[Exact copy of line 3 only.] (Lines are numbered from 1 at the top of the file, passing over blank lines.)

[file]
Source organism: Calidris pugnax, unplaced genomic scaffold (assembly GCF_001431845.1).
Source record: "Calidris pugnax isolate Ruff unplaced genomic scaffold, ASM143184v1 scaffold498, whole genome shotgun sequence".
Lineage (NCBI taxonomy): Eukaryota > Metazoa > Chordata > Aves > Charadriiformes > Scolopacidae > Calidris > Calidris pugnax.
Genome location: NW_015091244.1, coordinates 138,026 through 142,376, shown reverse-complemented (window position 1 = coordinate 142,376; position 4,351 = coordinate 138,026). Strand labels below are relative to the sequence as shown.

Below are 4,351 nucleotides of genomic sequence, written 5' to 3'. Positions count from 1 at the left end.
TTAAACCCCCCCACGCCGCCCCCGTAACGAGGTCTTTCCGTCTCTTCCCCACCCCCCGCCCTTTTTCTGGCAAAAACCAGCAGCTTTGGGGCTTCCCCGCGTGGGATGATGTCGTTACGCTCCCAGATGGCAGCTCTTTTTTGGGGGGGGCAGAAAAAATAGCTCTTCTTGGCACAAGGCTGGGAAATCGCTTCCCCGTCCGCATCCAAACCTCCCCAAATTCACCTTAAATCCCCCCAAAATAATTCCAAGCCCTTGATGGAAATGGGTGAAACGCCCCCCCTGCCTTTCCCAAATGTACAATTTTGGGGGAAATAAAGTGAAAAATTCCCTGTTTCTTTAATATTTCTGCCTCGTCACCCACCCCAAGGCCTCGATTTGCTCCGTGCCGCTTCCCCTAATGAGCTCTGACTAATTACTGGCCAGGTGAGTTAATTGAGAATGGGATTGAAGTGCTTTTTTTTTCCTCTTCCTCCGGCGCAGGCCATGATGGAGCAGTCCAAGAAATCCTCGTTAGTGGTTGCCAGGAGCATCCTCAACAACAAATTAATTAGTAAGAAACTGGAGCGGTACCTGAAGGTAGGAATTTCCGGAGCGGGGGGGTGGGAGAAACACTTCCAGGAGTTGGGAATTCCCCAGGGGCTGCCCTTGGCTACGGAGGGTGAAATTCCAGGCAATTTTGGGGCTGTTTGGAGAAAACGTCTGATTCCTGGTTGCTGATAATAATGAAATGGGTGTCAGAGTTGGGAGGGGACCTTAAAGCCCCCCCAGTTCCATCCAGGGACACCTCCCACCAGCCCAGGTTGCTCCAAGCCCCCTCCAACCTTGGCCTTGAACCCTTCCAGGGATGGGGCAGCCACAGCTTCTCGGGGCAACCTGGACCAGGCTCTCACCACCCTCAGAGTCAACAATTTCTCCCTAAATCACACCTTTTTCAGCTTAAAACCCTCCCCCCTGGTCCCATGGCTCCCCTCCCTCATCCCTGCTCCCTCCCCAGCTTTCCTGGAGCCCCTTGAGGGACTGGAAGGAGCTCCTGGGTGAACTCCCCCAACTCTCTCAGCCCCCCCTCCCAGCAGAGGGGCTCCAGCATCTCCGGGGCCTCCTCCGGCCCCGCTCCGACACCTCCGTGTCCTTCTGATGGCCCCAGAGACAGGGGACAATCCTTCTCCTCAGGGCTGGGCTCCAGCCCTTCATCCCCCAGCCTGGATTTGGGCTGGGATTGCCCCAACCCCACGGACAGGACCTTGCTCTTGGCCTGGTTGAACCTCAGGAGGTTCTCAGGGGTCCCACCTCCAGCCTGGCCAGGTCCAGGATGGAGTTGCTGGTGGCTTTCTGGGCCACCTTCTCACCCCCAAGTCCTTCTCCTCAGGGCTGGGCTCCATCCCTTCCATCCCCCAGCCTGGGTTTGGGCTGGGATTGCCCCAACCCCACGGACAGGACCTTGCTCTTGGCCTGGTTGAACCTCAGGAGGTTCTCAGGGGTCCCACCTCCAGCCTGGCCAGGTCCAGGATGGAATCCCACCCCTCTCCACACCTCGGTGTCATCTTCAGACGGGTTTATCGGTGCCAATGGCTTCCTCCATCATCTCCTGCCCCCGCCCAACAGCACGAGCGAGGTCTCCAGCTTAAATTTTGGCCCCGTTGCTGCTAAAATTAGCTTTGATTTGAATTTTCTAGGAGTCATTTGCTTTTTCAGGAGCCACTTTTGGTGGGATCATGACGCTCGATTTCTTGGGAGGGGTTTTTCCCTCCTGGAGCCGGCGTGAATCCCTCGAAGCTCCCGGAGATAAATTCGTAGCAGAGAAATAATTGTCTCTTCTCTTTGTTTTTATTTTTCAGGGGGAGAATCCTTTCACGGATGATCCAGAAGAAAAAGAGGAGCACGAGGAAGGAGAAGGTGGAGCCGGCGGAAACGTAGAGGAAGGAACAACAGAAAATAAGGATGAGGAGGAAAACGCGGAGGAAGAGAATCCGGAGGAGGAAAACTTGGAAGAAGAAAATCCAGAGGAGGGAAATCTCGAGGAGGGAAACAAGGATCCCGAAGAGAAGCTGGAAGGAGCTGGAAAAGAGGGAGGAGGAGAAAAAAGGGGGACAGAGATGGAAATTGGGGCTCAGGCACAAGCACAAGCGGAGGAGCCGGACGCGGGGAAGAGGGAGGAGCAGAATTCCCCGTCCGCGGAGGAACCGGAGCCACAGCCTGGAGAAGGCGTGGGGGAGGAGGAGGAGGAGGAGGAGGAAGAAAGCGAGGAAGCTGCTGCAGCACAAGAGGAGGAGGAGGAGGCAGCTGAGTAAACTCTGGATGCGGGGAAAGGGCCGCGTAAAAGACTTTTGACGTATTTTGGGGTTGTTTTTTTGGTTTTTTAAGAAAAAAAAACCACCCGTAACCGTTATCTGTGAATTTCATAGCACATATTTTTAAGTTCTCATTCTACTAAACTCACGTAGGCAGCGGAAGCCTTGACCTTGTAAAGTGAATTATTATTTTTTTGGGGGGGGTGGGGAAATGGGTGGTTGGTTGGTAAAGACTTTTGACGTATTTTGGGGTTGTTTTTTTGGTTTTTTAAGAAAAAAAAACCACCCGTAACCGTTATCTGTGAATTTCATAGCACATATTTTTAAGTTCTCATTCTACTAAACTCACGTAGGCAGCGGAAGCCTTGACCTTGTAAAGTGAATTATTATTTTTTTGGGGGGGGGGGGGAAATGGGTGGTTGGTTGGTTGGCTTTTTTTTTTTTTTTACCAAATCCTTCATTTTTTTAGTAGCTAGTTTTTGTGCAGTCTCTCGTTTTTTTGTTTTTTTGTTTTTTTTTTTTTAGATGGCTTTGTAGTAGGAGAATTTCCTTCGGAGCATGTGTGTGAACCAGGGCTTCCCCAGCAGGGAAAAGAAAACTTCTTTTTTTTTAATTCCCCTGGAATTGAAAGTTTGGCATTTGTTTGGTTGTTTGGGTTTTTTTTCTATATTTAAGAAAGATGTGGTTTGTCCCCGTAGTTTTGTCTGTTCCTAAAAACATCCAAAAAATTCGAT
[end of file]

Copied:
Lineage (NCBI taxonomy): Eukaryota > Metazoa > Chordata > Aves > Charadriiformes > Scolopacidae > Calidris > Calidris pugnax.